Elliott Carter (b. 1908, New York), though a late bloomer in both individual style and in renown, has established himself as one of the most influential figures in American new music. His early music, including the ballet Pocahontas (1939) and his Symphony no. 1 (1942), reflects the neo-classical influences of studies with Walter Piston and Gustav Holst at Harvard (1926-32) and with Stravinskian disciple and master pedagogue Nadia Boulanger in Paris.
The late 40’s, through the independent polyphony of the Piano Sonata (1946) and Cello Sonata (1948), saw the beginning stages of what would become Carter’s distinctive style. His individual voice came to the fore with the composition of the First String Quartet (1951). Composed in the Arizona desert (with the aid of a Guggenheim Fellowship), this piece is characterized by four overlapping movements in a deeply complex rhythmic style, with sharply atonal writing, and a feeling of constant motion and change. This feeling of continuous mutation is most often attributed to Carter’s frequent use of "metric modulation" in which two distinct tempi are related by an often small or complex division of the beat. (e.g., one sixteenth note quintuplet of one measure equals one eighth note triplet of the next.) Though this term was not coined by Carter himself, he is most often the composer associated with this rhythmic technique.
The Second String Quartet (1959) follows this style even further so that each of the four instrumental parts are distinctly independent from one another, each carrying its own "persona" made up of specific intervalic structures, textures, tempi, or articulations. The Third String Quartet (1971) is instead made up of two contrasting duos sharing ten unequally divided movements (the violin I/’cello group plays four movements, the violin II/viola group plays the remaining six) in a way that the duos constantly overlap. Silences between movements are employed only in order to bring the opposing duo to the fore. Again, Carter strictly assigns certain musical attributes to each duo, delighting in setting the two in clear contrast.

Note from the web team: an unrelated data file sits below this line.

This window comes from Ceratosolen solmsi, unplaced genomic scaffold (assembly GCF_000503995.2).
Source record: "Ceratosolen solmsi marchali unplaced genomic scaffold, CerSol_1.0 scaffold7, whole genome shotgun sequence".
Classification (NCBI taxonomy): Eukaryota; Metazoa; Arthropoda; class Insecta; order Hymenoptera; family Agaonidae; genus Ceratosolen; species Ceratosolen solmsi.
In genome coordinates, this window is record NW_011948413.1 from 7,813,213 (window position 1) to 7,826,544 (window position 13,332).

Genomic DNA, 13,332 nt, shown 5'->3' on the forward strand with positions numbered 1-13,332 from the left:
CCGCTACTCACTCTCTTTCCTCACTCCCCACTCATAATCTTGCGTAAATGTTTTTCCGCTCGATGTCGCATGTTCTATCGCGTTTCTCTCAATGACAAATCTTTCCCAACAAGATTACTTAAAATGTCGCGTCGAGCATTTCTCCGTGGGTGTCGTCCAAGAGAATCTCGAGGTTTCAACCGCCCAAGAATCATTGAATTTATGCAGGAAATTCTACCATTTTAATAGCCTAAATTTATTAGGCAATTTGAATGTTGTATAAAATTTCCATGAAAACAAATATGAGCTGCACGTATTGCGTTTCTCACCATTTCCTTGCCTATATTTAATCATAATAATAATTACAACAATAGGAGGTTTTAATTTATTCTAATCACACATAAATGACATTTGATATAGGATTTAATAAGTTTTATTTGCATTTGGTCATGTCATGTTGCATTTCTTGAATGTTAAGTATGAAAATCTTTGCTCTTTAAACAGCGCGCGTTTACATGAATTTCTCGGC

Also composed in this period are the Double Concerto for Harpsichord and Piano (1961) and the Concerto for Orchestra (1969). The Double Concerto assigns a separate chamber orchestra to each soloist, while the Concerto for Orchestra consists of four separate ensembles using four distinct styles of music. Both works exploit the small scale tactics of the string quartets in a much larger and timbrally and texturally diverse ensemble, adding an even more complex and intense aspect to Carter's stylistic traits.
Three important vocal works between the years of 1975 and 1981 bring a level of "humanism" and a touch of lyricism back to Carter’s writing, though the overall techniques of composition remain very much in tact. This triptych of chamber cantatas—A Mirror on Which to Dwell for soprano (1975), Syringa for mezzo (1978), and In Sleep, In Thunder for tenor (1981)—is often thought of as contrasting compositional period, although this analysis ignores several significant instrumental works such as A Symphony of Three Orchestras (1976) and the Duo for Violin and Piano (1974).
The last 10 years have found Elliott Carter still at the height of his career, with no signs of a slowing output. A Fourth String Quartet (1986), a Violin Concerto (1990), and Partita (1993), and a wide range of new, virtuosic pieces for small ensembles or unaccompanied solo instruments have solidified Carter’s monumental place in music history. ~Aaron M. Cassidy